Sage Rats (Belding’s Ground Squirrel) – Sage Rats bring loose dirt, dust, and fleas.  The holes they dig can cripple horses.  They multiply rapidly and can cover large areas of meadow and pasture.  They are worst in the meadow south of the road to the Homestead.  The ranch foreman cuts into their population by shooting some every year with a 22, particularly by the barn and also by the pond and the south gate.  Shooting them in the south meadow is limited by the proximity of multiple houses.  The CC&R’s prohibit owners from discharging firearms on the ranch and one owner kills the squirrels with a pellet gun.

Tree Frogs – The mating calls of this large frog population can keep owners awake all night, especially near the pond where the frogs lay their eggs and hibernate over the winter.  The best way to limit their numbers seems to be to drop the level of the pond when winter temperatures are particularly cold.  Without the insulating water, many of the hibernating frogs freeze.  This frog species is not endangered or threatened.

Gophers – Gophers kill tree seedlings and tear up lawns.  They create holes where horses can stumble.  The ranch makes effective use of strychnine bait where they become a particular problem.  It is impossible to get rid of them all because more come in to replace them.

Other Animals with Stewardship Issues

Badger – Badgers can be fierce if approached and they dig big holes that are a threat to horses.  On the positive side, badgers eat gophers and sage rats.  We’ve seen holes dug by badgers east of the river but never the badgers themselves, suggesting that the resident population is low or that badgers only visit the ranch from elsewhere.  The ranch has taken no steps to control badgers but could reduce their population, at least temporarily, by trapping them.  Controlling the sage rat population, as the ranch will continue to do, should help limit the presence of badgers as a consequence.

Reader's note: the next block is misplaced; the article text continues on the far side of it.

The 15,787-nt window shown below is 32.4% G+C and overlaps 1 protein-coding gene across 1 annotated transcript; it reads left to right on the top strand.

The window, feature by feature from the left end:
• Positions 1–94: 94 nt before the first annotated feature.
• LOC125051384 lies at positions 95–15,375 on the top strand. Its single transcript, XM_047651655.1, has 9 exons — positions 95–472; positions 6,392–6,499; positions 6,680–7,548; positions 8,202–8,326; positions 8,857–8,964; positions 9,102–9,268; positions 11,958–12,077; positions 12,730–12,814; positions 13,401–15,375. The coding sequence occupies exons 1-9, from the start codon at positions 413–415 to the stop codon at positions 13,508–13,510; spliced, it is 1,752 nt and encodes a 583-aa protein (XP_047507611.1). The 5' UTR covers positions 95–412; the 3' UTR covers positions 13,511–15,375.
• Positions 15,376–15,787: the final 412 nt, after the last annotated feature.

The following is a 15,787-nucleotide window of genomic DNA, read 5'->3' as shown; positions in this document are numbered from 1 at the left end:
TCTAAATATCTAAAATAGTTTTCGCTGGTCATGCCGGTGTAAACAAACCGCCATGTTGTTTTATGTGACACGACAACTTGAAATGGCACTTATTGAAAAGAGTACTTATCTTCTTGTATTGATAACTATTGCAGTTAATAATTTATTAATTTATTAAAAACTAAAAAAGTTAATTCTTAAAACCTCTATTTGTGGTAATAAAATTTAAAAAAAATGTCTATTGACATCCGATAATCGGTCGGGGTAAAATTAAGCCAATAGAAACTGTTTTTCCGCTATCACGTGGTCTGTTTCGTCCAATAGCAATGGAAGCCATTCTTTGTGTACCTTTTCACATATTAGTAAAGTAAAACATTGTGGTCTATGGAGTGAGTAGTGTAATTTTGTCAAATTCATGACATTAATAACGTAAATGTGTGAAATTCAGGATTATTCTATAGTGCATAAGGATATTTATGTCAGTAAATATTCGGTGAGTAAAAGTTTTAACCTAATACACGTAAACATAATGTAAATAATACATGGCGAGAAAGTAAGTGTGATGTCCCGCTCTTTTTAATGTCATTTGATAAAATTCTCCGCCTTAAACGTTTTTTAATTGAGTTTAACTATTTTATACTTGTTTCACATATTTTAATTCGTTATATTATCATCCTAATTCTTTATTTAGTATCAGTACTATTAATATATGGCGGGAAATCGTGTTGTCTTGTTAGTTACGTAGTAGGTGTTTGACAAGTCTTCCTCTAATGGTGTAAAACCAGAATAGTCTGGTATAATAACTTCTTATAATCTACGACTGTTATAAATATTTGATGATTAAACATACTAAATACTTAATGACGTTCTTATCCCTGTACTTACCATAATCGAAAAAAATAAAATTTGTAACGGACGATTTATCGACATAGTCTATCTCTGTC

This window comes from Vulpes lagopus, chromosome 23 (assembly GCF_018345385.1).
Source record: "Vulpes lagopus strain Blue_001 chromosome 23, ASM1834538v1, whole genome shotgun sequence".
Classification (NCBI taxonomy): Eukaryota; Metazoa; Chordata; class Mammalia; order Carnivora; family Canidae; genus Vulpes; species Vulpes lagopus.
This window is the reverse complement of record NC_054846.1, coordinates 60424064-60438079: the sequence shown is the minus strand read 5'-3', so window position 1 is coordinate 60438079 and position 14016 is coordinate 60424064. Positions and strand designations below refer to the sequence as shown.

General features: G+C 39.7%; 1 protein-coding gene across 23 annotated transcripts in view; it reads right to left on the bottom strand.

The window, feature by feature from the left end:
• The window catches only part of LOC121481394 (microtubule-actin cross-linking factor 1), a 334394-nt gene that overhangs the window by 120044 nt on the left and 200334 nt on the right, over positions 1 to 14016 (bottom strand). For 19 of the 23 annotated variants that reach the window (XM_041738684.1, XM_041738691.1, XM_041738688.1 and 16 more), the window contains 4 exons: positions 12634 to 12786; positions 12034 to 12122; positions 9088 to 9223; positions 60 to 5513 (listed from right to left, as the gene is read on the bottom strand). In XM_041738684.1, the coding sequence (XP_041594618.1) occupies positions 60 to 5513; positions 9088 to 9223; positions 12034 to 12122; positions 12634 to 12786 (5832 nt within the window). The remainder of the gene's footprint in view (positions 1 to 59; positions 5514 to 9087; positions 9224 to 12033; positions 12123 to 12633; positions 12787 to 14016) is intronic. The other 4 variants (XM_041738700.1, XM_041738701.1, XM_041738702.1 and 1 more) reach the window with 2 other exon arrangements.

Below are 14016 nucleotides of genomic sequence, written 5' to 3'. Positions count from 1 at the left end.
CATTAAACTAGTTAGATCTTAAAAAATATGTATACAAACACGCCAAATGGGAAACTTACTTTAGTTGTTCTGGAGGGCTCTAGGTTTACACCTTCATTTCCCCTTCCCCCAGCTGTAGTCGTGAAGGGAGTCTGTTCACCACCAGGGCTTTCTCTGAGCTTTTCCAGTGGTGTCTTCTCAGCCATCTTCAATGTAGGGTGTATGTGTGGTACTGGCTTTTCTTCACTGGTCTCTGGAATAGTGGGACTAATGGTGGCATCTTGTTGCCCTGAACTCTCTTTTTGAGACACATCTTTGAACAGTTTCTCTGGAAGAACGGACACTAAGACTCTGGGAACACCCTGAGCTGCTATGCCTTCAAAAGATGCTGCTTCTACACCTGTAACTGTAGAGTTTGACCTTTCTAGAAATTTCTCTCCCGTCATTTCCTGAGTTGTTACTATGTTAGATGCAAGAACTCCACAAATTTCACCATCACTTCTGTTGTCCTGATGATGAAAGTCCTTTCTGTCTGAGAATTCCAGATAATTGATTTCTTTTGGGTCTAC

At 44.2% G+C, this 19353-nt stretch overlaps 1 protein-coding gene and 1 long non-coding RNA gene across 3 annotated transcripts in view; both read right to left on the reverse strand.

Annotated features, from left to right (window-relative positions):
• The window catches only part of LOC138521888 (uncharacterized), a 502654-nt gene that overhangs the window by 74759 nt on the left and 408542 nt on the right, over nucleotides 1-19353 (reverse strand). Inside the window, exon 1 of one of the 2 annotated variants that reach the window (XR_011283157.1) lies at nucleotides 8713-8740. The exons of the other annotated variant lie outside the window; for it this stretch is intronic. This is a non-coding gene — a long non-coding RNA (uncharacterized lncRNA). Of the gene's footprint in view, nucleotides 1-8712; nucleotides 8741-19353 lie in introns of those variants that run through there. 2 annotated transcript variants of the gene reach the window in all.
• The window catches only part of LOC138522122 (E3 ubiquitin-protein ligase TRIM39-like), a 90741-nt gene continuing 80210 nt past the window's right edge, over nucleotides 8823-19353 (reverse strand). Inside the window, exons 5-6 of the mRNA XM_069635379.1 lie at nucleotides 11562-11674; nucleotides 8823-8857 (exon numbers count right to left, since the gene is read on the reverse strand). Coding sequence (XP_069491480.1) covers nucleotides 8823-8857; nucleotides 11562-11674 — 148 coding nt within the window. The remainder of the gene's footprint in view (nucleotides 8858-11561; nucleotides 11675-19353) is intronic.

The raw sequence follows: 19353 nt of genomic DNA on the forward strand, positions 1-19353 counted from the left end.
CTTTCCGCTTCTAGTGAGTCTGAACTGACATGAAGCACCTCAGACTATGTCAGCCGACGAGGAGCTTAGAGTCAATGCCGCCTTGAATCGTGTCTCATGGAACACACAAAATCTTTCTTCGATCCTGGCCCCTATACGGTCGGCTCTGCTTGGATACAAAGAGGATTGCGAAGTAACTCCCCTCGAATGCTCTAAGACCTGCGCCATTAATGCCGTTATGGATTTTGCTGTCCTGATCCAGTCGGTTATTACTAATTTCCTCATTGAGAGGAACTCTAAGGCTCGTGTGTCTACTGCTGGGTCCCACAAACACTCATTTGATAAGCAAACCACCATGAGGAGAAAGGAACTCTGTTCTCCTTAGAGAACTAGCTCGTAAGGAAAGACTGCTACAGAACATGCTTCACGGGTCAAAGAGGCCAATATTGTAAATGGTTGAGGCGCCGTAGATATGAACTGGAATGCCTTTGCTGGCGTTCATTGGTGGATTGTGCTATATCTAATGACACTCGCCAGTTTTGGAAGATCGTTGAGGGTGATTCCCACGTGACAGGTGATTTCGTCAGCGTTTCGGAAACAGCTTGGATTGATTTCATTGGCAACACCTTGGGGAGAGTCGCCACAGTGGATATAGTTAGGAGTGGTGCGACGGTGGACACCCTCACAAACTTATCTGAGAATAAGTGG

Beaver – Beaver are fine in the river and as long as they restrict their diet to the plentiful willows.  They sometimes chop down the aspen trees in owner landscaping.  One beaver took up residence in the pond a few years ago and couldn’t be trapped.  The ranch foreman finally shot it.

Black Bear - Neither bears, their tracks, or their scat have been seen on the ranch.  But there are bears in the Cascades and bears have been spotted in Sunriver and in La Pine.  Bear are unlikely to appear on the ranch unless owners leave their garbage out long enough for bears to find it.  The Oregon Department of Fish and Wildlife will not relocate bears that are habituated to human environments.  If a bear did make a habit of visiting the area, the ranch would arrange with ODFW to eliminate the bear.  

Coyote – Coyote are exciting to see and they eat gophers and voles – both dead ones and live ones.  But they occasionally eat small pets and they could be a threat to untended infants.  The ranch has taken no direct action for or against coyotes.

Flickers – This woodpecker often pecks wood away from log houses to build its nest.  The best defense, which the ranch and some owners have undertaken, is to build bird houses customized for flickers (see photo at right) so they leave the human houses alone.

Mule Deer – The mule deer on the ranch are welcome at their current population level.  The owners enjoy seeing them, especially the fawns.  The deer browse the undesirable bitterbrush, especially if the ranch cuts it down and allows it to re-sprout.  Deer unfortunately limit the flowers and plants that can be planted in landscaping because they eat many of the desirable species.